Authorities should add positioning and identity authentication functions to the government’s “leavehomesafe” contact-tracing app, lawmakers demanded.
The app, launched by the Office of the Government Chief Information Officer last November, can map users’ whereabouts once users use the app to scan designated venues’ QR codes to mark their arrival and departure time.
In June, a new function allowing users to store their Covid
-19 vaccination or testing records was added to the app.
But the app, based on voluntary participation, does not have a positioning function nor require users to register before using the app.
In a legco meeting today, New People Party lawmaker Regina Ip Lau Suk-yee said the lack of a positioning function on the app largely undermined the app’s effectiveness in contact-tracing.
“Adding the function to the app can save the effort for manual contact-tracing,” she said.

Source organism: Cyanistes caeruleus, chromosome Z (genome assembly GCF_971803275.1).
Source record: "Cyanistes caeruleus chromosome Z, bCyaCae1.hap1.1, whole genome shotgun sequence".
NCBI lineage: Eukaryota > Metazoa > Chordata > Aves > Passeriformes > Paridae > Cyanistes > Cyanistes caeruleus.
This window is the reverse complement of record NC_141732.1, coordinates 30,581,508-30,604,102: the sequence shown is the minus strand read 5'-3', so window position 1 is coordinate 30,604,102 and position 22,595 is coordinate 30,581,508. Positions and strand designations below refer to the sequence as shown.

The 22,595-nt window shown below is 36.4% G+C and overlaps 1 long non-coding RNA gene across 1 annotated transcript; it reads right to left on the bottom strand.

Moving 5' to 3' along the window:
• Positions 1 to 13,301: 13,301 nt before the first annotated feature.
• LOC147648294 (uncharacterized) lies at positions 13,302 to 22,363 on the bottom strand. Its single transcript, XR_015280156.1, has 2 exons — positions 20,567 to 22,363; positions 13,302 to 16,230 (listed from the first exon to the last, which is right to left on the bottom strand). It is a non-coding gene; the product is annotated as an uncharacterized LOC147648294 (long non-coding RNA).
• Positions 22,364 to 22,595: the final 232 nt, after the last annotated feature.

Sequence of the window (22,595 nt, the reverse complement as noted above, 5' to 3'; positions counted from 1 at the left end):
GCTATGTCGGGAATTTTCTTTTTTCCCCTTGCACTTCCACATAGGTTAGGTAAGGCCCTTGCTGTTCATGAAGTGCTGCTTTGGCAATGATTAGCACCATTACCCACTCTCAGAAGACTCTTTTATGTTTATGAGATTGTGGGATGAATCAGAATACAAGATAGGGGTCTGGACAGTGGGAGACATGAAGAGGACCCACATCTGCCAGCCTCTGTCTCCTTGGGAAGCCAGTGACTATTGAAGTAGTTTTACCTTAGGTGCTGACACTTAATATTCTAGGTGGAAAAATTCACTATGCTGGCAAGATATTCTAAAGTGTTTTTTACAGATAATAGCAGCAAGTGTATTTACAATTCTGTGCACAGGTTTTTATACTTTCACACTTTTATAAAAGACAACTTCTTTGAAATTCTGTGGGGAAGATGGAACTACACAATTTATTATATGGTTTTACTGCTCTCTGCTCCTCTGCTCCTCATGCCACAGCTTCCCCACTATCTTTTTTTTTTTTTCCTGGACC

Ip said she understood the concerns over privacy if the function was to be added, but insisted that authorities ought to strike a balance between privacy and enhancing contact-tracing.
“Citizens are concerned about the violation of their privacy due to the function, but other mobile apps they commonly use can also map their whereabouts," she said.
Other lawmakers also worried that the lack of an identity authentication function on the app meant some citizens could use others’ vaccination records as their own.
They also suggested authorities replace the app's new function with the health code system completed last year, which displays Covid
-19 testing records.
In response, Secretary for Innovation and Technology Alfred Sit Wing-hang backed the lack of those functions on the app, saying they were to protect personal data privacy and to reinforce citizens’ faith in using the app.
Despite agreeing that the functions might enhance the app’s effectiveness in contact-tracing, he said other existing measures could effectively tighten the grip on the pandemic as well.
Sit also said the health code system was only for citizens travelling between Hong Kong and Macau or Guangdong, adding the government had no plans for extending its usage to the local.